By Thomas Gryta and Anne Steele
AT&T Inc. posted a slight revenue decline in the final quarter of 2016 as it continued to lose mainstream phone and video customers.
AT&T, which agreed to pay more than $85 billion for Time Warner Inc. in October and bought DirecTV in 2015, is diversifying away from a focus on the competitive U.S. wireless business.
The telecom giant projected 2017 total revenue growth in the low-single digits, while company executives spoke optimistically Wednesday of potential reform of corporate-tax rules and telecommunications regulations under the new presidential administration.
"If we get tax reform, I would suggest there may be upside to this guidance that we're giving you," said Chief Executive Randall Stephenson on a conference call with analysts, noting that eased regulation could prompt more investment. "But it's wait and see."
AT&T lost 67,000 postpaid wireless phone customers in the U.S. in the quarter, an improvement from larger losses over the past two years. Phone additions are considered important because they provide more service revenue than tablets, and customers with postpaid phone accounts tend to stay longer.
AT&T's deal to buy Time Warner is a tie-up that would transform the phone company into a media giant, helping it potentially find new areas of growth as its core wireless business has become saturated and its share of the mobile market leaves little room for acquisitions.
The company has focused on retaining its most profitable wireless customers and shying away from promotional offers used by rivals. Whileit has lost more than two million postpaid phone connections in the last two years, wireless service margins rose to 45.4% in the fourth quarter from 43.2% a year ago.
AT&T shut down its 2G cellular network at the beginning of the year, and if it weren't for that, fourth-quarter postpaid phone losses would have been flat, Chief Financial Officer John Stephens said.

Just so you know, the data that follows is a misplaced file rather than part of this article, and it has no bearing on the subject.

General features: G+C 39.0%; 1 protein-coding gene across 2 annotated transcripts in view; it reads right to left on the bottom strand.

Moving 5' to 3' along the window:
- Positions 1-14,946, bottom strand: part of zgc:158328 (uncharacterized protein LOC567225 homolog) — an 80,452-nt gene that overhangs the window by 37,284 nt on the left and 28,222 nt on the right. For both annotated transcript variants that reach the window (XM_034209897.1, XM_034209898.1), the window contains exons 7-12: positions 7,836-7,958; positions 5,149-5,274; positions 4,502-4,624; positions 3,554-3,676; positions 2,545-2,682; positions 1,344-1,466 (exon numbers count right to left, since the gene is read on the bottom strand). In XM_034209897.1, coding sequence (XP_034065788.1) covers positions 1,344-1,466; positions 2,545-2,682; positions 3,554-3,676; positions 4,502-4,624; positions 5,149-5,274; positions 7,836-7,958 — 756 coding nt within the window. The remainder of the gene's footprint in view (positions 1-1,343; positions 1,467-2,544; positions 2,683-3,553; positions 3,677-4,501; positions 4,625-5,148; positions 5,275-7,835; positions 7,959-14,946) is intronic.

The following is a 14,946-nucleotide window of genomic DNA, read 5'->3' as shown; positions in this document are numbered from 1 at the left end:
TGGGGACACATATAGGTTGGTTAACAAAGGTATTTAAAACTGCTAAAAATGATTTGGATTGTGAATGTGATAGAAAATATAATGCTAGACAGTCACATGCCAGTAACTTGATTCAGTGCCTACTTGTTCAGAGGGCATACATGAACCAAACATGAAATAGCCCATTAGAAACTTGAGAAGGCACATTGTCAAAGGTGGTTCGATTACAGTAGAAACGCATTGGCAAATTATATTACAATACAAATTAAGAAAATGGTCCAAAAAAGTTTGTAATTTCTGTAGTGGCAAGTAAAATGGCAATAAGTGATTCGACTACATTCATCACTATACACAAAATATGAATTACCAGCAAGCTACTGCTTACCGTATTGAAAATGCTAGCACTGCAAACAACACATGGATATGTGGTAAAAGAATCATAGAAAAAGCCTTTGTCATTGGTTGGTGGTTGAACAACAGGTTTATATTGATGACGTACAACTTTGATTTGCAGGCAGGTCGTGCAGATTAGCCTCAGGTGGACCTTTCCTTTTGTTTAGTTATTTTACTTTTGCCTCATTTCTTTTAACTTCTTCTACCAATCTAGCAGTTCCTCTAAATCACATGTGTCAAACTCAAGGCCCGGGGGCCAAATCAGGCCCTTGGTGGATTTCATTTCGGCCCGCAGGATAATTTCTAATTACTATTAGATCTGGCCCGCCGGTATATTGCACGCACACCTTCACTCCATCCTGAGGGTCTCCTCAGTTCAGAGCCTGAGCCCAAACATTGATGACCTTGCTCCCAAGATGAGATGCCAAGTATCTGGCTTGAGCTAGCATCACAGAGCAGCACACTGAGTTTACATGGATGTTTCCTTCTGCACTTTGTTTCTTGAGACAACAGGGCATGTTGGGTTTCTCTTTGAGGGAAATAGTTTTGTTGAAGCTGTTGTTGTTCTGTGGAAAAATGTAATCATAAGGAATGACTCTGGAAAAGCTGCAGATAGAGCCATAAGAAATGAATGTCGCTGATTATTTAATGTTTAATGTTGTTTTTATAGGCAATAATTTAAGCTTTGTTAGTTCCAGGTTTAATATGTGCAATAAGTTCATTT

The traditional video business, including both DirecTV and the older U-Verse service, lost 27,000 customers in the quarter, bringing the total losses for the year to 133,000. After long targeting growth for the year, the company said in October said it would "decline slightly" for the year but still be positive for the quarter. AT&T has 25.3 million traditional pay television customers.
That figure doesn't include the more than 200,000 new customers on its recently launched DirecTV Now streaming service. The company said it is too early to predict customer retentionin that business.
In all for the December quarter, AT&T posted earnings of $2.44 billion, or 39 cents a share, down from $4.01 billion, or 65 cents a share, a year earlier. Excluding merger-and integration-related and other items, AT&T earned 66 cents a share, in-line with the average analyst estimate from Thomson Reuters.
Revenue fell 0.7% to $41.84 billion. Analysts were looking for $42.04 billion.
Rival Verizon Communications Inc. posted a 5.6% decline in fourth-quarter revenue on Tuesday amid a continued drop-off in wireless customer additions. Verizon executives said they expected revenue and profit this year to be little changed from 2016.
Write to Thomas Gryta at email@example.com and Anne Steele at Anne.Steele@wsj.com
(END) Dow Jones Newswires
January 25, 2017 18:54 ET (23:54 GMT)
Copyright (c) 2017 Dow Jones & Company, Inc.